What was the inspiration for your piece ‘Overtime’?
Like most things, I get my inspirations when I’m relaxing in the bath or walking on the beach. I’ll mull it over in my head for a bit, see if it works and sounds plausible and then start to write it out. I like to try and write the basic story in one go when I’m writing flash fiction. Once I’ve done that, I’ll probably spend a stupidly long time editing, shifting words and phrases around, having a break, and then going back and starting all over. I can almost never finish a story!
Are you a plotter or a pantser when it comes to writing, or somewhere in between?
I’m more of a dreamer so who knows? I like to mull things over in my head for as long as possible before sitting down to write it up.
How did you celebrate your first story acceptance/publication?
I didn’t really dare believe it until I had the physical copy in my hand. It was only then did I believe it was real! Sadly, I then spotted a phrase I had subsequently changed since submitting that particular story! Not that anyone but me would have noticed, but it sorted of ruined the euphoria a little. Not too much, mind you!
Do you find writing is energising or exhausting?
Both. Getting that idea pop up, working it out, drafting out the initial story is my favourite part. It’s the editing and re-editing that I find exhausting. Even now, after 3 years of writing, I find it hard to let a story go. I’m always going back to a story and tweaking bits here and there.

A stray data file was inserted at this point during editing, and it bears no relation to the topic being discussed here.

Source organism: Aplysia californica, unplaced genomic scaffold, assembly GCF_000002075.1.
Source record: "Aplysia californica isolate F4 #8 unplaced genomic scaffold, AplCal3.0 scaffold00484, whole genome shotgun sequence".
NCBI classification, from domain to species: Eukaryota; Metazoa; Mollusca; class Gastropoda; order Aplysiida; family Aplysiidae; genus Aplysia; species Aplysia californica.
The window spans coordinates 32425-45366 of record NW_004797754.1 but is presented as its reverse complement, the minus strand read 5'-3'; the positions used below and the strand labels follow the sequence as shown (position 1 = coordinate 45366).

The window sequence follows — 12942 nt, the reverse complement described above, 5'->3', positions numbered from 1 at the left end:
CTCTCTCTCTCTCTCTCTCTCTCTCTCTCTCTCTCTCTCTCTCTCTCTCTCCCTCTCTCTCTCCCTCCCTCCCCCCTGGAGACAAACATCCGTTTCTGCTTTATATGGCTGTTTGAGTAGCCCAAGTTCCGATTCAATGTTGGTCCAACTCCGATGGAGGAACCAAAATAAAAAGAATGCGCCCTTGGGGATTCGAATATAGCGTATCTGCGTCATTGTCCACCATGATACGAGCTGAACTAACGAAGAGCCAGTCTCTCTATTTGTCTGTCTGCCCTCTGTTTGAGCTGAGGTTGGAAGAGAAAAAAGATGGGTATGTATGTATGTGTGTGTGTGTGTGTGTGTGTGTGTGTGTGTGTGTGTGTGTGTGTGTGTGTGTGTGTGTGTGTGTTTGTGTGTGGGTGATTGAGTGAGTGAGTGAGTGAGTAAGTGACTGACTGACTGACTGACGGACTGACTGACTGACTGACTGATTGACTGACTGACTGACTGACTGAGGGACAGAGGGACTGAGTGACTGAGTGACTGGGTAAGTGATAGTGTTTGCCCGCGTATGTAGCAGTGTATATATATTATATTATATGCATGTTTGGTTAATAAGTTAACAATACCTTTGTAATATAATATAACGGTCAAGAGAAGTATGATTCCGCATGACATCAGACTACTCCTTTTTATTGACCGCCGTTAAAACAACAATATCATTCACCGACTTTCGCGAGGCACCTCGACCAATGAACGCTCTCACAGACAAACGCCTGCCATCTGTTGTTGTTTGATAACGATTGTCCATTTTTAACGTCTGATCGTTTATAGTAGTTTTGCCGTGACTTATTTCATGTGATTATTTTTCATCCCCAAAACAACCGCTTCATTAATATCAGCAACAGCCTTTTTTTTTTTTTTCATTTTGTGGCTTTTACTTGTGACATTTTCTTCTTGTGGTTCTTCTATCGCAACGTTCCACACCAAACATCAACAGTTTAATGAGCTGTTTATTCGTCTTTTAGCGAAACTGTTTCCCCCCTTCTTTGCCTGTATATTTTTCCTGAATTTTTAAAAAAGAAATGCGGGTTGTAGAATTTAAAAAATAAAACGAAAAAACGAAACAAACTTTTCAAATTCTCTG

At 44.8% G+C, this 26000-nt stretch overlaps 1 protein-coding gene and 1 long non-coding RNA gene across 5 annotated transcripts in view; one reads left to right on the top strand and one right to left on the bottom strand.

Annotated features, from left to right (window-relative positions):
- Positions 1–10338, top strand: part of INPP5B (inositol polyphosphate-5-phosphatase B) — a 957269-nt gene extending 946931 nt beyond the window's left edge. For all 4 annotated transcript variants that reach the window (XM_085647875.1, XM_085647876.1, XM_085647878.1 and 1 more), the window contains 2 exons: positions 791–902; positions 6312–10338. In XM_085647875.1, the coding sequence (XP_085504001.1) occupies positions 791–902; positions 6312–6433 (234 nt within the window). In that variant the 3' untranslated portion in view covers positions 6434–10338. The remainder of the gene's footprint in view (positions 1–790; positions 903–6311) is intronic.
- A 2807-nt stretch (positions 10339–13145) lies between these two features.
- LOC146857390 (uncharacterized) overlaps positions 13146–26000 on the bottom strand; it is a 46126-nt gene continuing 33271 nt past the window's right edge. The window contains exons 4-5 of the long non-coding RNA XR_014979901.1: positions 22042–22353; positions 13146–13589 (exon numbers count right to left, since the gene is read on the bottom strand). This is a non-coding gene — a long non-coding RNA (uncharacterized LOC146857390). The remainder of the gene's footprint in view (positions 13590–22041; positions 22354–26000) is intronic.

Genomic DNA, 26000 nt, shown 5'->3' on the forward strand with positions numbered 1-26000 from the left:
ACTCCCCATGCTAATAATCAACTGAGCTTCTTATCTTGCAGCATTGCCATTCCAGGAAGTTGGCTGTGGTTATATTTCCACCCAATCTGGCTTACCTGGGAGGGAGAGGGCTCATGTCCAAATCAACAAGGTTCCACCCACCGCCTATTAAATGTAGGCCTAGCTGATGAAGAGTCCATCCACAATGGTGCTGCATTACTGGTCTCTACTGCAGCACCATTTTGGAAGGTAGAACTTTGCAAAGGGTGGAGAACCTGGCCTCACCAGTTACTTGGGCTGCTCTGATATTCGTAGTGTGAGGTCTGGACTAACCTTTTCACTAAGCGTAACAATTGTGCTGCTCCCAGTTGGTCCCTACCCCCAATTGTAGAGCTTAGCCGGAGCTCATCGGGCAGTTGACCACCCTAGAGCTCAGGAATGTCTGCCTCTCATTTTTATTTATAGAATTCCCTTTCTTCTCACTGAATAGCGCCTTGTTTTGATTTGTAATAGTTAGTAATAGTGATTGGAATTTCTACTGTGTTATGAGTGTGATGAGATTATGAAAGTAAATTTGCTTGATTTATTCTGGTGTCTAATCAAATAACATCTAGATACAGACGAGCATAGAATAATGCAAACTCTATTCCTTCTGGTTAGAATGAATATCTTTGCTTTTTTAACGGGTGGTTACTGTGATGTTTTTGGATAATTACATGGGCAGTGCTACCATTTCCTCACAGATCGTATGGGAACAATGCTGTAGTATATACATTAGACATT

Do you think someone has to feel emotions strongly or be highly empathic to be a writer?
Not really. I think there’s a style for everyone. Different styles come from different people, so no, I don’t think so.
How many unfinished stories do you have?
I daren’t look! Far too many – and I have about three or four versions of those unfinished stories as well. One of these days I’ll get to them.
Which book(s) inspired you to begin writing?
I’d go with writers rather than books, and of those, there are too many: Lovecraft, Clark Ashton Smith, Kurt Vonnegurt, early Stephen King, Clive Barker to name but a few.
Are there any books that you are currently reading and why?
I’m slowly making my way through Stephen King’s back catalogue. I read them all when I was younger, and probably skipped bits so now I’m taking my time and thoroughly absorbing them.
‘Overtime’ by Russell Smeaton features in Tall Tales & Short Stories Volume One.